Cancer Survivors: A Booming Population

Office of Cancer Survivorship, National Cancer Institute, NIH, Bethesda, MD 20892, USA.
Cancer Epidemiology Biomarkers & Prevention (Impact Factor: 4.13). 10/2011; 20(10):1996-2005. DOI: 10.1158/1055-9965.EPI-11-0729
Source: PubMed


In this first article of what is planned to be an annual series, we examine the history of cancer prevalence reporting and the role that these annual figures play in guiding the direction of cancer control research, and specifically the science of cancer survivorship. For this inaugural year, we focus on the confluence of the growing number of survivors and population aging, and the impact these combined trends will have on cancer survivorship in the future.
State or metro area-level cancer incidence and prevalence data were collected from 9 registries via the Surveillance, Epidemiology, and End Results Program. The complete prevalence method was used to estimate prevalence for 2008 and the Prevalence, Incidence Approach Model method was used to project prevalence data through 2020, assuming flat cancer incidence and survival trends but dynamic U.S. population projections.
As of January 2008, the number of cancer survivors is estimated at 11.9 million. Approximately 60% of cancer survivors are age 65 or older, and by the year 2020, it is estimated that 63% of cancer survivors will be age 65 or older.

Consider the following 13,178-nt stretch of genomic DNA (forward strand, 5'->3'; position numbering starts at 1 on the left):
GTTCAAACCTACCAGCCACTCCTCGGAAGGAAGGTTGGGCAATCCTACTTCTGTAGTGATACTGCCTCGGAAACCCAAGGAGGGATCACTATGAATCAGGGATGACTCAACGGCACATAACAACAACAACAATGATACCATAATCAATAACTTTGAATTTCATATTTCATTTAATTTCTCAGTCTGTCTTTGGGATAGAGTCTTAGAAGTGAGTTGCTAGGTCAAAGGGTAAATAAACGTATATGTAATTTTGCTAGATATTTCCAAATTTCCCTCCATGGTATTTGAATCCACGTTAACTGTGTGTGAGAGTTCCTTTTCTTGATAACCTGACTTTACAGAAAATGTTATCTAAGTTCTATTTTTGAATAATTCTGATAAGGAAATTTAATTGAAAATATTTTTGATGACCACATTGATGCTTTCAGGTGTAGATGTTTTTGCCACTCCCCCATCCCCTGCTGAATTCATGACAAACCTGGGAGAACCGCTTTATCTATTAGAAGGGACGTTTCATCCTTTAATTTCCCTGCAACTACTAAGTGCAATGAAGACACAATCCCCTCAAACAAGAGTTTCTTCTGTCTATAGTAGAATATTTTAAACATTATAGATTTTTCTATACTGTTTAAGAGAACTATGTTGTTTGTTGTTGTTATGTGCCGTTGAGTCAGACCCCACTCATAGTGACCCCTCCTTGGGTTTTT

Improved survival and population aging converge to generate a booming population of older adult cancer survivors, many of whom have multiple complex health conditions and unique survivorship needs. This demographic shift has important implications for future health care needs and costs of the U.S. population.
The findings provide information critical for guiding cancer prevention and control research and service provision.

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Available from: Julia Rowland
    • "The number of elderly cancer patients is increasing rapidly worldwide (Rowland & Bellizzi, 2014;Parry et al., 2011). This will inevitably result in a growth in the number of older cancer patients who receive care from clinicians much younger than themselves. "